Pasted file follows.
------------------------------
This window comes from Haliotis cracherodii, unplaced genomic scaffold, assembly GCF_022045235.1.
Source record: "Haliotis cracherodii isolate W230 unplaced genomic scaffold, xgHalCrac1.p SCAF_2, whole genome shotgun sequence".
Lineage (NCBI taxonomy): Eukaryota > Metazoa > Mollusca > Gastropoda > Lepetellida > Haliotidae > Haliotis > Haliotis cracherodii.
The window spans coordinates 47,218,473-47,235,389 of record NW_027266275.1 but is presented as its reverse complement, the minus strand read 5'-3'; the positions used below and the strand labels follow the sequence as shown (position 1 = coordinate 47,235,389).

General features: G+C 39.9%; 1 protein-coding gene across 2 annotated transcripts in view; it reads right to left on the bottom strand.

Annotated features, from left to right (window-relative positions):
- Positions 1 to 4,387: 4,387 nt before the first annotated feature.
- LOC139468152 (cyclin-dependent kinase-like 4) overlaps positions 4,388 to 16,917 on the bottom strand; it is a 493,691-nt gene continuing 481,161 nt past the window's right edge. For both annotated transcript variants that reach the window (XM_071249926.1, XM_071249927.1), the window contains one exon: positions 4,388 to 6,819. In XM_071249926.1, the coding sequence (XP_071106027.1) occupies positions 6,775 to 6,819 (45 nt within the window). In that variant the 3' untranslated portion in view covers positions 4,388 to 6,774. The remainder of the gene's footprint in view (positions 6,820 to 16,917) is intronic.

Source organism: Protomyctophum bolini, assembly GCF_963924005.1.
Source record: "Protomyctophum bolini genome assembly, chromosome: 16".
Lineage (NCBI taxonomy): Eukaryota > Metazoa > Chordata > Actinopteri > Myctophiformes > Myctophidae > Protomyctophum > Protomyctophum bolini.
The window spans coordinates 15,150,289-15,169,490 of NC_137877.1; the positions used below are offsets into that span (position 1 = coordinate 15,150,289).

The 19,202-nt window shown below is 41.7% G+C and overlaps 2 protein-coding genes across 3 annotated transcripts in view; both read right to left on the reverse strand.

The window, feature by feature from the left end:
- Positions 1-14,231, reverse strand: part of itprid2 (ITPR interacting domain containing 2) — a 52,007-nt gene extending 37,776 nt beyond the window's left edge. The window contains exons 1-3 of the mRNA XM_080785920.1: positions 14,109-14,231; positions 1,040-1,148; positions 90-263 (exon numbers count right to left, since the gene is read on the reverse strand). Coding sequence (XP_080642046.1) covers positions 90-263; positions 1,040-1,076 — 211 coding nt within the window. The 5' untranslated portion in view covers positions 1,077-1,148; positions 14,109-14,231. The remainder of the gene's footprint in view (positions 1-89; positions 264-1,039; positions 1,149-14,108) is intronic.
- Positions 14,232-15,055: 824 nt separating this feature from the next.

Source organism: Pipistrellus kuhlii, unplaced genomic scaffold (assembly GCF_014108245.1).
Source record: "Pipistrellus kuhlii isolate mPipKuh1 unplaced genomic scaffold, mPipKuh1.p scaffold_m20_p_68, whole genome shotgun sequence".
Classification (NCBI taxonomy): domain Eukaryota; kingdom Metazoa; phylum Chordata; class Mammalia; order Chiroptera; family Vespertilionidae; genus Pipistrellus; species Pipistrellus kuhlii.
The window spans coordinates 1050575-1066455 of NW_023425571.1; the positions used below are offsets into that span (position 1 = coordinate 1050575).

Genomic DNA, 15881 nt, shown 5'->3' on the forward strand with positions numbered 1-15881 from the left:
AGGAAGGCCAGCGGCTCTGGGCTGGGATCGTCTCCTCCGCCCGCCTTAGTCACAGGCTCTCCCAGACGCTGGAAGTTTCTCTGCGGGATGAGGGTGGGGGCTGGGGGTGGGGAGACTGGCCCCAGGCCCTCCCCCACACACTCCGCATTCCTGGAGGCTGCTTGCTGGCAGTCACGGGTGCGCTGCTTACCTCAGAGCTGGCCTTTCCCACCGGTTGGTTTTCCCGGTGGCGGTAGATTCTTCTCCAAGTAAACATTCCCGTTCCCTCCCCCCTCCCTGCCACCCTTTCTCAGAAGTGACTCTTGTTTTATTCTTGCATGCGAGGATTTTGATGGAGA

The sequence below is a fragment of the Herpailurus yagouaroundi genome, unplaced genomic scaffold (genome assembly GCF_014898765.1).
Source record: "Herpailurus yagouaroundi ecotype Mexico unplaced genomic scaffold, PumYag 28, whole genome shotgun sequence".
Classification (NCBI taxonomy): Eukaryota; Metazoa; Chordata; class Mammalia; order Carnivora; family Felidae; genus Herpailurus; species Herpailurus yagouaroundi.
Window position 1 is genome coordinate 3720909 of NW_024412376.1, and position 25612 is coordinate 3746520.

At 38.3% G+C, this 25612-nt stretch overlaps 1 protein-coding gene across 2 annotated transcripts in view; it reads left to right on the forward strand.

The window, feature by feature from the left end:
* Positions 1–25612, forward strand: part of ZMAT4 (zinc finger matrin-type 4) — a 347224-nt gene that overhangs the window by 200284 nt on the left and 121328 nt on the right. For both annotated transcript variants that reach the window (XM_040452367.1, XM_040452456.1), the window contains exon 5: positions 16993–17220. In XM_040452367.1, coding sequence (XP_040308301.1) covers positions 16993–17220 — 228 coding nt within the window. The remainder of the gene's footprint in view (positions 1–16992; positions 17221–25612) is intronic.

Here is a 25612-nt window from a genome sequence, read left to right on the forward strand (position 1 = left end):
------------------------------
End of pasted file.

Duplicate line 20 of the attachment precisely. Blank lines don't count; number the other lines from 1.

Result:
The window spans coordinates 1050575-1066455 of NW_023425571.1; the positions used below are offsets into that span (position 1 = coordinate 1050575).